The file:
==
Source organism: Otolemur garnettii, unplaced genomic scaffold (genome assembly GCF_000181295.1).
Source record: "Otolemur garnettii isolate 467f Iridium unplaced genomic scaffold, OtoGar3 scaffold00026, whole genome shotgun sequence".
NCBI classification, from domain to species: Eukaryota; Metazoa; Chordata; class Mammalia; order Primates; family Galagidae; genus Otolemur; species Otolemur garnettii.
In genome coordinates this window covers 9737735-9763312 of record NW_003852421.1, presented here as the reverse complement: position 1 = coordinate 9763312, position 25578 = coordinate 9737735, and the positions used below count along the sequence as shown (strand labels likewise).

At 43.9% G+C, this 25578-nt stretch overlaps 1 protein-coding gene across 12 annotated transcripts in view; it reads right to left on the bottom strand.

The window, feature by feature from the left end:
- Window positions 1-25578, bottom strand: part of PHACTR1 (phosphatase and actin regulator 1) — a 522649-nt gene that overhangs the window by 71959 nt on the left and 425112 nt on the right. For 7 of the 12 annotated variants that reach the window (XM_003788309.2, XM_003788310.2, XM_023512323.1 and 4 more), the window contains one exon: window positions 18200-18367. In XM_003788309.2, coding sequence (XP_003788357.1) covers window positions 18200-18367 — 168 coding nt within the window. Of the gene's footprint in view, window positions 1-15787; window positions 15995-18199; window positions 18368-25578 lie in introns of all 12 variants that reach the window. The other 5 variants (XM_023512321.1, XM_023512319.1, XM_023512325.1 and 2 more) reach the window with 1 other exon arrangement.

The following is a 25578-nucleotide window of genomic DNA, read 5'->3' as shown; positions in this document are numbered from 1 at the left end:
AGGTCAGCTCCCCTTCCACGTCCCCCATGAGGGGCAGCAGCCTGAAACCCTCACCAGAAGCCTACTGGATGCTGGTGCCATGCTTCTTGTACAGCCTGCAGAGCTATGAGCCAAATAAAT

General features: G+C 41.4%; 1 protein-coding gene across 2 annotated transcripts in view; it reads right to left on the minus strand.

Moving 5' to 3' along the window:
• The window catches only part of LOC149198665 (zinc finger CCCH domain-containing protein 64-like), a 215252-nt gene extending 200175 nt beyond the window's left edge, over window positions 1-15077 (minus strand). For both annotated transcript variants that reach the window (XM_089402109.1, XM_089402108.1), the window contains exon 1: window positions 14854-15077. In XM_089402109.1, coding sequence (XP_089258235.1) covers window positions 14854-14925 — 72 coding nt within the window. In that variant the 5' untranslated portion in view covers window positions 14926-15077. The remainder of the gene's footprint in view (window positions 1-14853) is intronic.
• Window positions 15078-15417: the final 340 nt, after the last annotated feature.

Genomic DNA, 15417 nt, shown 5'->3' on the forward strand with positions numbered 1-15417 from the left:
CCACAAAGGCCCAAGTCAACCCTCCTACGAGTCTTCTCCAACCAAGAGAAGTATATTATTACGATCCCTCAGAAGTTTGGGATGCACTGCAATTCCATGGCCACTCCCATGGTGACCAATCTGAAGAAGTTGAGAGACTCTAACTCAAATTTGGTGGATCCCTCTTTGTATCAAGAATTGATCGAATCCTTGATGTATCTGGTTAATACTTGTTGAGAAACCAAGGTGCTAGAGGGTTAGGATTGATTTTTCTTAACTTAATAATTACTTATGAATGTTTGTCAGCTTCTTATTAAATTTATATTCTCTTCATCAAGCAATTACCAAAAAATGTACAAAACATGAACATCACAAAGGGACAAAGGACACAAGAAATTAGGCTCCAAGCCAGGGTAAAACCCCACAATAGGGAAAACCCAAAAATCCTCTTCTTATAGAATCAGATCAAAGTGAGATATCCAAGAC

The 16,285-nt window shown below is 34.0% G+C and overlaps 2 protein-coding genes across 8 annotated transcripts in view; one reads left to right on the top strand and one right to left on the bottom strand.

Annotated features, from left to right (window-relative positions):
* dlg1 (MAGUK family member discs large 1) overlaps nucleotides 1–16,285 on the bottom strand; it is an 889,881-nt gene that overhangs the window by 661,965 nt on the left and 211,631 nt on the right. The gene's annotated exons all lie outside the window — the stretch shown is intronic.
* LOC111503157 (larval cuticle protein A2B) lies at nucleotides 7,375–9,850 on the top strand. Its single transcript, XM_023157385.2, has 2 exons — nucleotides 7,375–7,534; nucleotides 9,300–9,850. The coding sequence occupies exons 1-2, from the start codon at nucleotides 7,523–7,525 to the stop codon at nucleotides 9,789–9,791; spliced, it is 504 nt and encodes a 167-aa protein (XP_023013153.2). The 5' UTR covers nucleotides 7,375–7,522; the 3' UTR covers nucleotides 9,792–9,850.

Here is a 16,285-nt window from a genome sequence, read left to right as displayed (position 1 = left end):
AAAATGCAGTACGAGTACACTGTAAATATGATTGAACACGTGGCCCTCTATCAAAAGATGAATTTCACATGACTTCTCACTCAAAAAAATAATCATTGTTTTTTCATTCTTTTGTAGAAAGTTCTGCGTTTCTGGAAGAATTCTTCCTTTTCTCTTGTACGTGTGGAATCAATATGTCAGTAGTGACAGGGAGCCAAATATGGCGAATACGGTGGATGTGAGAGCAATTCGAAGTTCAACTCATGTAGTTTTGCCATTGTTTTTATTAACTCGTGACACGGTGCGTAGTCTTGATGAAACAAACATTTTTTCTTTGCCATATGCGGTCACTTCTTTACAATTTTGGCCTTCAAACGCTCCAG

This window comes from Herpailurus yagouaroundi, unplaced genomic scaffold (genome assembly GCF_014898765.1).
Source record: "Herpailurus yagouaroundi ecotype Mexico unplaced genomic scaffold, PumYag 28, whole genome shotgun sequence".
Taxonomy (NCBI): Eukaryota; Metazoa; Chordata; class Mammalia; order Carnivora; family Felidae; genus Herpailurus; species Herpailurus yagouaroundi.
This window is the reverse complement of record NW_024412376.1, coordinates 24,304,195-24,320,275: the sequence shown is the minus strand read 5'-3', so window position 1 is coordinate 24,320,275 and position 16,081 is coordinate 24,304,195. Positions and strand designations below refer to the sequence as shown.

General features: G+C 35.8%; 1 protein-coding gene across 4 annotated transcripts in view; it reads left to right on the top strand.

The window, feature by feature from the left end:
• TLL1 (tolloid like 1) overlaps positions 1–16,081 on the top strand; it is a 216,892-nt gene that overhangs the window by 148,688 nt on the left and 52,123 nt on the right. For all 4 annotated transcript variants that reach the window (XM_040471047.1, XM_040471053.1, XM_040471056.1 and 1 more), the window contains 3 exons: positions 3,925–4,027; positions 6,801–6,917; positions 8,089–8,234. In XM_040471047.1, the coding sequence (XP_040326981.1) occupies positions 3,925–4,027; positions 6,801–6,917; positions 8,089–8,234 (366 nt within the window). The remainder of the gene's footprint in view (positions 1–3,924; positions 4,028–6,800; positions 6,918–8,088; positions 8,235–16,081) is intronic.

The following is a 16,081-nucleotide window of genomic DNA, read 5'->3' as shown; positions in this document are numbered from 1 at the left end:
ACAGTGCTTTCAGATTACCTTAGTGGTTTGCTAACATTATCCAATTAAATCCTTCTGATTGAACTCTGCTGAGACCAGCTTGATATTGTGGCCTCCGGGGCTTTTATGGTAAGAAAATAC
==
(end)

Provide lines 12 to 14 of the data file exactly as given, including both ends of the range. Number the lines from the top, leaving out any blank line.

• The window catches only part of LOC149198665 (zinc finger CCCH domain-containing protein 64-like), a 215252-nt gene extending 200175 nt beyond the window's left edge, over window positions 1-15077 (minus strand). For both annotated transcript variants that reach the window (XM_089402109.1, XM_089402108.1), the window contains exon 1: window positions 14854-15077. In XM_089402109.1, coding sequence (XP_089258235.1) covers window positions 14854-14925 — 72 coding nt within the window. In that variant the 5' untranslated portion in view covers window positions 14926-15077. The remainder of the gene's footprint in view (window positions 1-14853) is intronic.
• Window positions 15078-15417: the final 340 nt, after the last annotated feature.

Genomic DNA, 15417 nt, shown 5'->3' on the forward strand with positions numbered 1-15417 from the left: